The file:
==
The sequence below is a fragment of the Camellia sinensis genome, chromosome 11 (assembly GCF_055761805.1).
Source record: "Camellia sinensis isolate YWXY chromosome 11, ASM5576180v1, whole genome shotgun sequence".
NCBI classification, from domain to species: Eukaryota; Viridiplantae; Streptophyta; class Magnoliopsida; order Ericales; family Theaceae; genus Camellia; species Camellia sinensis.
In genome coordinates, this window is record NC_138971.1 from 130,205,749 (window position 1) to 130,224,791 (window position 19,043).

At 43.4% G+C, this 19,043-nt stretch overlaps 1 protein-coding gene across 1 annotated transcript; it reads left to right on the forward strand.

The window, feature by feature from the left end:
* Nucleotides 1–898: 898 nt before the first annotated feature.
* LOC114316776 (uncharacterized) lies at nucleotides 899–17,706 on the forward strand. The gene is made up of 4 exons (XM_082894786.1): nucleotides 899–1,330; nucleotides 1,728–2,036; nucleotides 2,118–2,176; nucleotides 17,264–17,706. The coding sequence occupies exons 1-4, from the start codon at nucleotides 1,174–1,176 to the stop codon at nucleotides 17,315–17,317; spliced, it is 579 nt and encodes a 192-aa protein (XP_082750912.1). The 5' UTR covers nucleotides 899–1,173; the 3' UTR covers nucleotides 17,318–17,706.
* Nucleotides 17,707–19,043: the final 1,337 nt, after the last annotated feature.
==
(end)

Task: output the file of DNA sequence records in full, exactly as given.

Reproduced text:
The sequence below is a fragment of the Camellia sinensis genome, chromosome 11 (assembly GCF_055761805.1).
Source record: "Camellia sinensis isolate YWXY chromosome 11, ASM5576180v1, whole genome shotgun sequence".
NCBI classification, from domain to species: Eukaryota; Viridiplantae; Streptophyta; class Magnoliopsida; order Ericales; family Theaceae; genus Camellia; species Camellia sinensis.
In genome coordinates, this window is record NC_138971.1 from 130,205,749 (window position 1) to 130,224,791 (window position 19,043).

At 43.4% G+C, this 19,043-nt stretch overlaps 1 protein-coding gene across 1 annotated transcript; it reads left to right on the forward strand.

The window, feature by feature from the left end:
* Nucleotides 1–898: 898 nt before the first annotated feature.
* LOC114316776 (uncharacterized) lies at nucleotides 899–17,706 on the forward strand. The gene is made up of 4 exons (XM_082894786.1): nucleotides 899–1,330; nucleotides 1,728–2,036; nucleotides 2,118–2,176; nucleotides 17,264–17,706. The coding sequence occupies exons 1-4, from the start codon at nucleotides 1,174–1,176 to the stop codon at nucleotides 17,315–17,317; spliced, it is 579 nt and encodes a 192-aa protein (XP_082750912.1). The 5' UTR covers nucleotides 899–1,173; the 3' UTR covers nucleotides 17,318–17,706.
* Nucleotides 17,707–19,043: the final 1,337 nt, after the last annotated feature.